</div><p>You can also use IDLE to create Python programs, like what you did in notepad. Simply click 'File > New'. We will be writing all of our programs now in the python IDLE program - the notepad thing is just a demonstration to tell you that a .py file is just a simple text file, which anyone can see.</p>
<p>There are a couple of things to notice here:</p>
<ul><li>First of all, the comment wasn't shown. That is good, because remember - comments aren't compiled. (try compiling it after removing the # - it comes out messy)</li>
<li>Second, is that the 3rd and 4th line got joined. This is because there is a comma just outside the inverted commas that surround the text. In the 'print' command, this stops the program from starting a new line on the screen when showing text.</li>
<li>You can also run the program from your command line program (e.g. MSDOS) - Open the prompt up, type 'cd path\to\your\file' then type 'python mary.py'. Your program will now execute in the command line.</li>
</ul>
<h3>Variables</h3>
<p>Now lets start introducing variables. Variables store a value, that can be looked at or changed at a later time. Let's make a program that uses variables. Open up IDLE, click 'File>New Window' - a new window now appears, and it is easy to type in programs. Type the following (or just copy and paste - just read very carefully, and compare the code to the output that the program will make):</p>
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<div align="center" class="CodeTitle">Code Example 3 - Variables</div>
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<pre>
#variables demonstrated
print "This program is a demo of variables"
v = 1
print "The value of v is now", v
v = v + 1
print "v now equals itself plus one, making it worth", v
v = 51
print "v can store any numerical value, to be used elsewhere."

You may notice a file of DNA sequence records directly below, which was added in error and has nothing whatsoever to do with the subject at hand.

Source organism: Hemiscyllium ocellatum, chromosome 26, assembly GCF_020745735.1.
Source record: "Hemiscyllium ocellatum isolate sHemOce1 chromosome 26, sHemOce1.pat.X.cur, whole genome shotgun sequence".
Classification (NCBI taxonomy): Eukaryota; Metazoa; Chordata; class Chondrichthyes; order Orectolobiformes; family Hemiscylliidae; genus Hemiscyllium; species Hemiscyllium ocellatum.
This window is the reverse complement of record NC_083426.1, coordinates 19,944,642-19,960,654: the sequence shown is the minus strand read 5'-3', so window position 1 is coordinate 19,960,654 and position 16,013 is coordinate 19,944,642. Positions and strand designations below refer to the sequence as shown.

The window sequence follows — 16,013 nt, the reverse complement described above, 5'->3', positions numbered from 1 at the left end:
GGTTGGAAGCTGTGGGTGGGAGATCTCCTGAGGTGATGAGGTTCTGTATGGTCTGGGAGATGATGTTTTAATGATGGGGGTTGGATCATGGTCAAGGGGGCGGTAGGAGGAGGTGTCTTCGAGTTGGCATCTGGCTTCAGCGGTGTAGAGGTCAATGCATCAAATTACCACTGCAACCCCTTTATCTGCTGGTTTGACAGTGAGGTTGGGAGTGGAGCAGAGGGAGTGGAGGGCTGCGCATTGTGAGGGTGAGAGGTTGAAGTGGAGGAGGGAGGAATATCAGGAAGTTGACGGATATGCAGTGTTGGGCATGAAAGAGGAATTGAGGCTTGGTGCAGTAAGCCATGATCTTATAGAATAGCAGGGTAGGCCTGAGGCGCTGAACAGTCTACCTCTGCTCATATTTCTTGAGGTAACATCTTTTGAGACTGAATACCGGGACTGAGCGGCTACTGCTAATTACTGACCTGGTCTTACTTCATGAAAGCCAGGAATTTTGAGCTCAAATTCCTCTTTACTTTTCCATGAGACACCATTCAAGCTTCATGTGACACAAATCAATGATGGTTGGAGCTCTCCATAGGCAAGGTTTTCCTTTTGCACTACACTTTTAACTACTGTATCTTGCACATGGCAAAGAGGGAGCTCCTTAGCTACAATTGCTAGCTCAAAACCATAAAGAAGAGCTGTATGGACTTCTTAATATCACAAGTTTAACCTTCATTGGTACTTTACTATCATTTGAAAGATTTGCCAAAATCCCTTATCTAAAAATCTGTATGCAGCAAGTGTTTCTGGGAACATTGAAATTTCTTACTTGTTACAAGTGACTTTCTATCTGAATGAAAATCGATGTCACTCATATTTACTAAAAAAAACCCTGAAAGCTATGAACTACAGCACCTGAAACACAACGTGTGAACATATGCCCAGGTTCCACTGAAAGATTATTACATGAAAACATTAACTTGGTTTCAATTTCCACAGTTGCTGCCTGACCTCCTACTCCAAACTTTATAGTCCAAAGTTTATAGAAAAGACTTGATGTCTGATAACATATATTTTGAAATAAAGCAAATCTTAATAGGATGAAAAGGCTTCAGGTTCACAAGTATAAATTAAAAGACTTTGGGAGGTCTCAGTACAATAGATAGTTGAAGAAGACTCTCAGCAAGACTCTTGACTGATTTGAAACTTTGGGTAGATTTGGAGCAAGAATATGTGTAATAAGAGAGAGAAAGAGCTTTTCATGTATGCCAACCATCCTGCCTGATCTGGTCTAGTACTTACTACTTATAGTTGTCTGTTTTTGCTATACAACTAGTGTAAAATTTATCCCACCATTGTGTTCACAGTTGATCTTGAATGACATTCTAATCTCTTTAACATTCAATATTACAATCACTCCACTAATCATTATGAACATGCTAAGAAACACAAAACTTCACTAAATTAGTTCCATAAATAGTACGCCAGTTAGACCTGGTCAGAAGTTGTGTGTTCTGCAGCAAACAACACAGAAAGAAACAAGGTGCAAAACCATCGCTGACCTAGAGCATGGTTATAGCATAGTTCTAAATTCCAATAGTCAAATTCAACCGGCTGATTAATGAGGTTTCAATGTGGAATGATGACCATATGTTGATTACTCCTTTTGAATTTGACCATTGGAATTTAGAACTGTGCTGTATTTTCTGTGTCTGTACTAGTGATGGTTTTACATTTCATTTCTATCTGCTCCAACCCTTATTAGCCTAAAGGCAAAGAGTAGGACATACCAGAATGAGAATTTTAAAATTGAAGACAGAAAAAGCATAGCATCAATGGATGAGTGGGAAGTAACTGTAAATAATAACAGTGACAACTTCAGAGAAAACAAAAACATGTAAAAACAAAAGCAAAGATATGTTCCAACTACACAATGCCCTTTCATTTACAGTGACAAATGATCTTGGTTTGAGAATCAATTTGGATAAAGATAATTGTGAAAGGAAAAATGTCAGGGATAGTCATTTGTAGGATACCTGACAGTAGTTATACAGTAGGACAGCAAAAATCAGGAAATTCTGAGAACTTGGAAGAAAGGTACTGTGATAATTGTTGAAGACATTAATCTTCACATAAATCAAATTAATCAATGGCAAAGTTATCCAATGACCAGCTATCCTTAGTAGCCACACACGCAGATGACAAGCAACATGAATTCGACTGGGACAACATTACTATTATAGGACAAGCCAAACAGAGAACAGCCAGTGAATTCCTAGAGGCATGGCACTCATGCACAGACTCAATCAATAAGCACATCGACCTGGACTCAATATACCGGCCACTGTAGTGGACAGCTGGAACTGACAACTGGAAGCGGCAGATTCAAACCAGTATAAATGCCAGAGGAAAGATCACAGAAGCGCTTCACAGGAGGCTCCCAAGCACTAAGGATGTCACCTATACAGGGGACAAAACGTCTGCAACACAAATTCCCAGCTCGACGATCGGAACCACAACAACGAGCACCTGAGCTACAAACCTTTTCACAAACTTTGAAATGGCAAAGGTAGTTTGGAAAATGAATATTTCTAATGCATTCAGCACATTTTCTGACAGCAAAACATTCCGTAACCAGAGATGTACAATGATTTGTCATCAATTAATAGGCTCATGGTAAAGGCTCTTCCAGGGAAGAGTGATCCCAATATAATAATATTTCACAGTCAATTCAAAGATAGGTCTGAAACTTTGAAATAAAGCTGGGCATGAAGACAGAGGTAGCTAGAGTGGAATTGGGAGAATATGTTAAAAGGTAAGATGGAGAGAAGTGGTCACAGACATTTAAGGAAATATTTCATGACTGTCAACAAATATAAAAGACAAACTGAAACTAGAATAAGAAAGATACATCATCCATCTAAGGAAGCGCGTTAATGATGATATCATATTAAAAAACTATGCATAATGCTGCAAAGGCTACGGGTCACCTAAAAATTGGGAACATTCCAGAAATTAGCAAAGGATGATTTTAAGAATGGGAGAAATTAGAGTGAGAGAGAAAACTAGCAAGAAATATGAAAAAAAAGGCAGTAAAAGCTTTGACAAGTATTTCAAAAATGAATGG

print "for example, in a sentence. v is now worth", v
print "v times 5 equals", v*5
print "but v still only remains", v
print "to make v five times bigger, you would have to type v = v * 5"
v = v * 5
print "there you go, now v equals", v, "and not", v / 5
</pre>
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<h3>Strings</h3>
<p>As you can see, variables store values, for use at a later time. You can change them at any time. You can put in more than numbers, though. Variables can hold things like text. A variable that holds text is called a string. Try this program:</p>
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<div align="center" class="CodeTitle">Code Example 4 - Strings</div>
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<pre>
#giving variables text, and adding text.
word1 = "Good"
word2 = "Morning"
word3 = "to you too!"
print word1, word2
sentence = word1 + " " + word2 + " " +word3
print sentence
</pre>
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</div><p>The output will be:</p>
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<div align="center" class="CodeTitle">Code Example 5 - String output</div>
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<pre>
Good Morning
Good Morning to you too!
</pre>
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</div><p>As you see, the variables above were holding text. Variable names can also be longer than one letter - here, we had word1, word2, and word3. As you can also see, strings can be added together to make longer words or sentences. However, it doesn't add spaces in between the words - hence me putting in the " " things (there is one space between those).</p>
<h3>Conclusion</h3>
<p>Well done! We now understand longer programs, and know the use of variables. Next lesson, we look at functions, what they are, and how to use them.</p>
<p>Thanks to all,</p>
<p>sthurlow.com</p>